Author Archives: terrytek

Marking up the world around you part II

(Oops, I misunderstood the assignment, so I did a freestanding html file with no relation to the pictures below; that is “Week #3 assignment”. I went back and did html for each picture after getting feedback from Jamie, and those links are below.)

Please find my Week #3 assignment here:

It validated in both HTML and CSS.

Here are some marked up pictures:

(the html to go with the bus picture:

the html to go with the score picture: )

Bus markup



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Just out of curiosity, why “strong” tag instead of “b” tag?

I was wondering why, so thought this was interesting:

> I haven't quite figured out why <code><strong></code> came into use
 > instead of <code><b></code>.

For semantic reasons.  The general meaning of <b> is "stress this,"
which we display visually as enboldened print, but in a screen
reader it is spoken more loudly.  To reflect this semantic meaning
we now use <strong>.  And with CSS we can now display <strong> as,
for example red colored text rather than bold text if we wish.

Same argument goes for <i> / <em>.

(However, note that <b> and <i> are *not* deprecated and are fine
to use when we do not MEAN strong or emphasis.  For example it is
proper to use <i> for the title of a magazine article, or for
foreign terms.  In these cases we use italics not to suggest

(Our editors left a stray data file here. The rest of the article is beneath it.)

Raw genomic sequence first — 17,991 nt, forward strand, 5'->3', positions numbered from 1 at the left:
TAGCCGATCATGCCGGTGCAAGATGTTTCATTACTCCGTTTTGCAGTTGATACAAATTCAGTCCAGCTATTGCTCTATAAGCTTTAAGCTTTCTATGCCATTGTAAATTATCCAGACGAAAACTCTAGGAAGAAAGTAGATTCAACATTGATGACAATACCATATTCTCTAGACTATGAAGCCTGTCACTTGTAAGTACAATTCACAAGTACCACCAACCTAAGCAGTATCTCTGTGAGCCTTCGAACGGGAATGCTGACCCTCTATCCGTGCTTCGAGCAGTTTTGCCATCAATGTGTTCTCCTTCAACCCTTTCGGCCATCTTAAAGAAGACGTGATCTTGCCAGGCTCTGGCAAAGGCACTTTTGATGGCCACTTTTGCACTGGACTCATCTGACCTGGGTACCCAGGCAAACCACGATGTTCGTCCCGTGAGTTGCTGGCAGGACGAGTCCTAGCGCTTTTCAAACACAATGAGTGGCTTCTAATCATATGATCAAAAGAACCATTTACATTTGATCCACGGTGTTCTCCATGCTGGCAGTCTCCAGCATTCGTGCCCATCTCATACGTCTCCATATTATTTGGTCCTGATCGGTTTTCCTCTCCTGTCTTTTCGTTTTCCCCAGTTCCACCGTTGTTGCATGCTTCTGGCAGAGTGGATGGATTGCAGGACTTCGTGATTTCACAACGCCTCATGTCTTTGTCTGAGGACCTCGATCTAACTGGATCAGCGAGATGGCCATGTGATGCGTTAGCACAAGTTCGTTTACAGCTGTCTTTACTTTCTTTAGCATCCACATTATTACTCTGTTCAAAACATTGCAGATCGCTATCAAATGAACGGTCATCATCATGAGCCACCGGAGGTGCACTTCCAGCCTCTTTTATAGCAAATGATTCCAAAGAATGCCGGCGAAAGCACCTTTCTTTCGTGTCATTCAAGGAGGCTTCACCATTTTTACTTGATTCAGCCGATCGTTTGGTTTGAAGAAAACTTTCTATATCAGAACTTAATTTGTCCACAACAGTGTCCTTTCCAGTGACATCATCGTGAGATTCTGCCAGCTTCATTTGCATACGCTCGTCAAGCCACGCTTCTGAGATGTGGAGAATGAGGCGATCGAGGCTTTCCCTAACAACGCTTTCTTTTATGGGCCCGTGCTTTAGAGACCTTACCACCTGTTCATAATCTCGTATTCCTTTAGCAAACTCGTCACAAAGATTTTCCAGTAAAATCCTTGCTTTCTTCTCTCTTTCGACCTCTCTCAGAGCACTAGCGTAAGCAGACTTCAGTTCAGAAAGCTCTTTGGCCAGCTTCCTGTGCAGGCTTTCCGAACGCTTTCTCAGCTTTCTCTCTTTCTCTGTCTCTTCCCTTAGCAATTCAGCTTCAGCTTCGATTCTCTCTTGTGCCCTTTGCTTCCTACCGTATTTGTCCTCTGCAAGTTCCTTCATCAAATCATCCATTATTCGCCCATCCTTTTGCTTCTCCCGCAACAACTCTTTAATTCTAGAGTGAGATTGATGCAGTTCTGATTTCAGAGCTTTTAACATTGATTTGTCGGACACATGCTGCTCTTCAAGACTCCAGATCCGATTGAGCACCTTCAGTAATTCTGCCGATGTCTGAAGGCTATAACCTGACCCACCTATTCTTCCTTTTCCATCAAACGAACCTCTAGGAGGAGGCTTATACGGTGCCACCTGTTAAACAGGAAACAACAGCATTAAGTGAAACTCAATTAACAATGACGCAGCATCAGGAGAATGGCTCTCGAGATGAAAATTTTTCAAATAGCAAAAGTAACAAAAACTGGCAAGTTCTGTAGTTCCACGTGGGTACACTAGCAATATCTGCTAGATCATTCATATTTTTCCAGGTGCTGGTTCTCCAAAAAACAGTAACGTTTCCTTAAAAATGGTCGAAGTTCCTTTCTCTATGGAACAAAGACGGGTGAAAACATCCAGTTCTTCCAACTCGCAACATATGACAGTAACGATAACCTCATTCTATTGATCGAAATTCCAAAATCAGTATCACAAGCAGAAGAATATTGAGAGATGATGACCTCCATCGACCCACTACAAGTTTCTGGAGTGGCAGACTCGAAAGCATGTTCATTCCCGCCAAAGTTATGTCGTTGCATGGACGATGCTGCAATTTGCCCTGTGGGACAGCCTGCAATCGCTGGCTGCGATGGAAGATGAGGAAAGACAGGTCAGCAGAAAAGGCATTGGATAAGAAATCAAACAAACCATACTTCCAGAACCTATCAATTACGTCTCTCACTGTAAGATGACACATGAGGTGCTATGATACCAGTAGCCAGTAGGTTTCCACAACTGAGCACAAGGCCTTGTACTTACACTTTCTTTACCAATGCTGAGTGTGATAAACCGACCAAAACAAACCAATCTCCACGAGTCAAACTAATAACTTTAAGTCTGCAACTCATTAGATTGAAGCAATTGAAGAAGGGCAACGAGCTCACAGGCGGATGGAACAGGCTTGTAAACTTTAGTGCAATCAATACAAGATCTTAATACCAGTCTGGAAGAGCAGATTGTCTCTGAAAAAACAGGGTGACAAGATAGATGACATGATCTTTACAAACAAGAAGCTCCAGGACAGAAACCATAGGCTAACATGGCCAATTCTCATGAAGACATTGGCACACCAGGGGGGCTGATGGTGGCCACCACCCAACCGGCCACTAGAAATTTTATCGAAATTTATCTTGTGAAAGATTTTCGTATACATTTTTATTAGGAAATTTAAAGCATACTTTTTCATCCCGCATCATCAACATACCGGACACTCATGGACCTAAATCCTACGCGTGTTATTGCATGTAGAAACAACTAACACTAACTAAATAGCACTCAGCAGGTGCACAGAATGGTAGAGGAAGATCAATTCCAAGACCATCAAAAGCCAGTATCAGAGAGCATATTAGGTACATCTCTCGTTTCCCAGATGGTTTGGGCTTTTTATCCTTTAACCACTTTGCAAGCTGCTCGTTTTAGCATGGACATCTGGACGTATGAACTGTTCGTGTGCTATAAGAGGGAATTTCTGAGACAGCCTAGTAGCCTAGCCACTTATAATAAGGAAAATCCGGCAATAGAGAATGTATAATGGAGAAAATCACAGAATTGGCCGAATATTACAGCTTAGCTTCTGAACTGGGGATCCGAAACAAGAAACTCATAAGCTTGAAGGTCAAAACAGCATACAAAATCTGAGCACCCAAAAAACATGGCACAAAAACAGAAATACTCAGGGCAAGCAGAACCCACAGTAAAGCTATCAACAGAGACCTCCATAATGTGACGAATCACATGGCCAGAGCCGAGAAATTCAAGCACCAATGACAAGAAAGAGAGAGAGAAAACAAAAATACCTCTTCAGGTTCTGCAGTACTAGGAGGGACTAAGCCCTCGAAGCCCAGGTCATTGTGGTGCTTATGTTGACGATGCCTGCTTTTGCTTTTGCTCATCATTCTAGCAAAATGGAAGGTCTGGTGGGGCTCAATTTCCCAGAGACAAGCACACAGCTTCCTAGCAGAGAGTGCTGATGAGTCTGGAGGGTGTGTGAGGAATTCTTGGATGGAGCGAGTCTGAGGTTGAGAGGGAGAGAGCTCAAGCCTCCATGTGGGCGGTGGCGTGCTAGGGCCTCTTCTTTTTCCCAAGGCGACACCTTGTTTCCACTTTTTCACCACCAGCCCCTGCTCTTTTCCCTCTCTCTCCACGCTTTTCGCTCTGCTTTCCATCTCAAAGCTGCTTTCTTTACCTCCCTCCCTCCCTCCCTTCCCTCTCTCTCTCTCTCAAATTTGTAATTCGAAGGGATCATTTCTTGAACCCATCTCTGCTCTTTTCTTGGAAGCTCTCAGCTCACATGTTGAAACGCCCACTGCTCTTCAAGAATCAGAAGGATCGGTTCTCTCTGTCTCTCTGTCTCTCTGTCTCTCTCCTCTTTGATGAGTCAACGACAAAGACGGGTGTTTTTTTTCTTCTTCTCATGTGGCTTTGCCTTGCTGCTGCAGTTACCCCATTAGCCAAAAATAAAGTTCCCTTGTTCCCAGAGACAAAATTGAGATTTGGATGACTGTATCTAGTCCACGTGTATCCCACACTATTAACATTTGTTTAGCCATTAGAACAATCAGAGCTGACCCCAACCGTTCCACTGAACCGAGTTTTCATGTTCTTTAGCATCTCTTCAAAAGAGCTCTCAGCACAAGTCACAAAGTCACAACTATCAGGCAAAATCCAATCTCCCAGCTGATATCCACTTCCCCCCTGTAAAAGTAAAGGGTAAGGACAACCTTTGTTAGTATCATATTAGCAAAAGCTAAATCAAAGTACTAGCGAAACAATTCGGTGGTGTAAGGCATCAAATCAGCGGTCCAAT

stress, but just because that is the way Strunk and White tell us
to format them.  There is no semantic
meaning in these latter cases.)

Hope that clarifies a bit.


E. Michael Brandt

(terrytek)I have read in some places that <b> and <i> have been deprecated,
or are not yet but should be deprecated; I have had trouble find-
ing a clear answer on this.
1 Comment

Posted by on May 27, 2011 in HTML5


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Dropbox test

Here is the link to our week #1 assignment:

1 Comment

Posted by on May 27, 2011 in Uncategorized



Reflections on week #2, or how I jumped the gun with CSS…

I learned quite a bit from this week’s assignment where we had to put tags on Jamie’s text file. Being the type A that I am 🙂 I wanted to make my text file look exactly like Jamie’s, even though I knew the indents were there to make the code read easily. But how do you indent something on a web page in this day and age? That’s right, CSS! I sort of knew this organically but wasn’t too sure; help from Jamie and sedmikrasky in the IRC chat room confirmed what I already knew and had found by googling. (Here’s the mantra, say it with me, “HTML for structure, CSS for appearance, JavaScript for behavior”). Being the curious person that I am, I then wanted to know how to indent using CSS, because I needed to indent IMMEDIATELY!! I followed a CSS tutorial at and learned that there is a CSS property called




that lets you indent. Now here’s where the major learning came in (I learn best by actually applying things I’ve learned to something I’m working on, rather than knowing it theoretically)….I read in the tutorial that the value of the margin-left property consists of a number and a unit (pixels, centimeters, inches, what have you). So I made a class “.tab” and put a value in my CSS sheet (thank you, Jamie, for showing me how to read the source code for CSS sheets):

.tab {

margin-left:60 px;